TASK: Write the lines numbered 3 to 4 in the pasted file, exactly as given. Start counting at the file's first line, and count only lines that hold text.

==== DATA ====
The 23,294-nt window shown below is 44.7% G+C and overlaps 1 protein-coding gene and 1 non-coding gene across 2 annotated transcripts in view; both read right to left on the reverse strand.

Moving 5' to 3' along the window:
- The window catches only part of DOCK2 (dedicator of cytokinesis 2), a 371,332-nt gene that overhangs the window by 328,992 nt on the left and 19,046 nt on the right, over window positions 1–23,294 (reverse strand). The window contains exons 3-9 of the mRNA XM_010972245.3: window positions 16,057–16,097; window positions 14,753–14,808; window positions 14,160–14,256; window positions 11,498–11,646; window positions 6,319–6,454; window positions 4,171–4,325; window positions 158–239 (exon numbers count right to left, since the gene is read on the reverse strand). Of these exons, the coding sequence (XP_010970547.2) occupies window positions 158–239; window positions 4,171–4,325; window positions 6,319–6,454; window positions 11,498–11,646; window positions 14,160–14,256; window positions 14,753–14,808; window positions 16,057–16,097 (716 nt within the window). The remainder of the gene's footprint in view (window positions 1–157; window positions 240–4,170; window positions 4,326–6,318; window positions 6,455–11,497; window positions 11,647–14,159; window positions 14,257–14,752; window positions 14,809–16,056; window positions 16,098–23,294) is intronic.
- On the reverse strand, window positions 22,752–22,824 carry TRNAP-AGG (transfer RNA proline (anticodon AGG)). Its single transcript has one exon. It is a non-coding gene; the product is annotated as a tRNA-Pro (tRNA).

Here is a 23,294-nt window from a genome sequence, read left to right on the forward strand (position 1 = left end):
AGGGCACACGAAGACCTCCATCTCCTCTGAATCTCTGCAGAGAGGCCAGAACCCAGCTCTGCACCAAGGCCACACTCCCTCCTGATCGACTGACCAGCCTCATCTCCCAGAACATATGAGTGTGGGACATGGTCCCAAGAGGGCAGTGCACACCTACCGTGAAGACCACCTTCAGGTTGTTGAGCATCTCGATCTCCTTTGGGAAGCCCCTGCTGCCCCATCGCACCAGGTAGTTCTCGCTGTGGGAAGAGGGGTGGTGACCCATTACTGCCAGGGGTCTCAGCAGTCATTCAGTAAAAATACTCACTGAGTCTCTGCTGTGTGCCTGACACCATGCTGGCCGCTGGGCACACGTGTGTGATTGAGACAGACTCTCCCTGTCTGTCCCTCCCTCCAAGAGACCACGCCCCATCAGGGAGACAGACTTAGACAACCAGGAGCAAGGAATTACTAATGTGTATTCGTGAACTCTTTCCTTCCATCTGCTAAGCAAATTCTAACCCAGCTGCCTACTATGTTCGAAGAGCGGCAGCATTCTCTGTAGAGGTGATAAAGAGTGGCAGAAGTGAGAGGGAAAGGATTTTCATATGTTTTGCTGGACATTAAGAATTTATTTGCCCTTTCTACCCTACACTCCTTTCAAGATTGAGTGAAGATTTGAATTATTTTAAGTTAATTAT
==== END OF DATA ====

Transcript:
- The window catches only part of DOCK2 (dedicator of cytokinesis 2), a 371,332-nt gene that overhangs the window by 328,992 nt on the left and 19,046 nt on the right, over window positions 1–23,294 (reverse strand). The window contains exons 3-9 of the mRNA XM_010972245.3: window positions 16,057–16,097; window positions 14,753–14,808; window positions 14,160–14,256; window positions 11,498–11,646; window positions 6,319–6,454; window positions 4,171–4,325; window positions 158–239 (exon numbers count right to left, since the gene is read on the reverse strand). Of these exons, the coding sequence (XP_010970547.2) occupies window positions 158–239; window positions 4,171–4,325; window positions 6,319–6,454; window positions 11,498–11,646; window positions 14,160–14,256; window positions 14,753–14,808; window positions 16,057–16,097 (716 nt within the window). The remainder of the gene's footprint in view (window positions 1–157; window positions 240–4,170; window positions 4,326–6,318; window positions 6,455–11,497; window positions 11,647–14,159; window positions 14,257–14,752; window positions 14,809–16,056; window positions 16,098–23,294) is intronic.
- On the reverse strand, window positions 22,752–22,824 carry TRNAP-AGG (transfer RNA proline (anticodon AGG)). Its single transcript has one exon. It is a non-coding gene; the product is annotated as a tRNA-Pro (tRNA).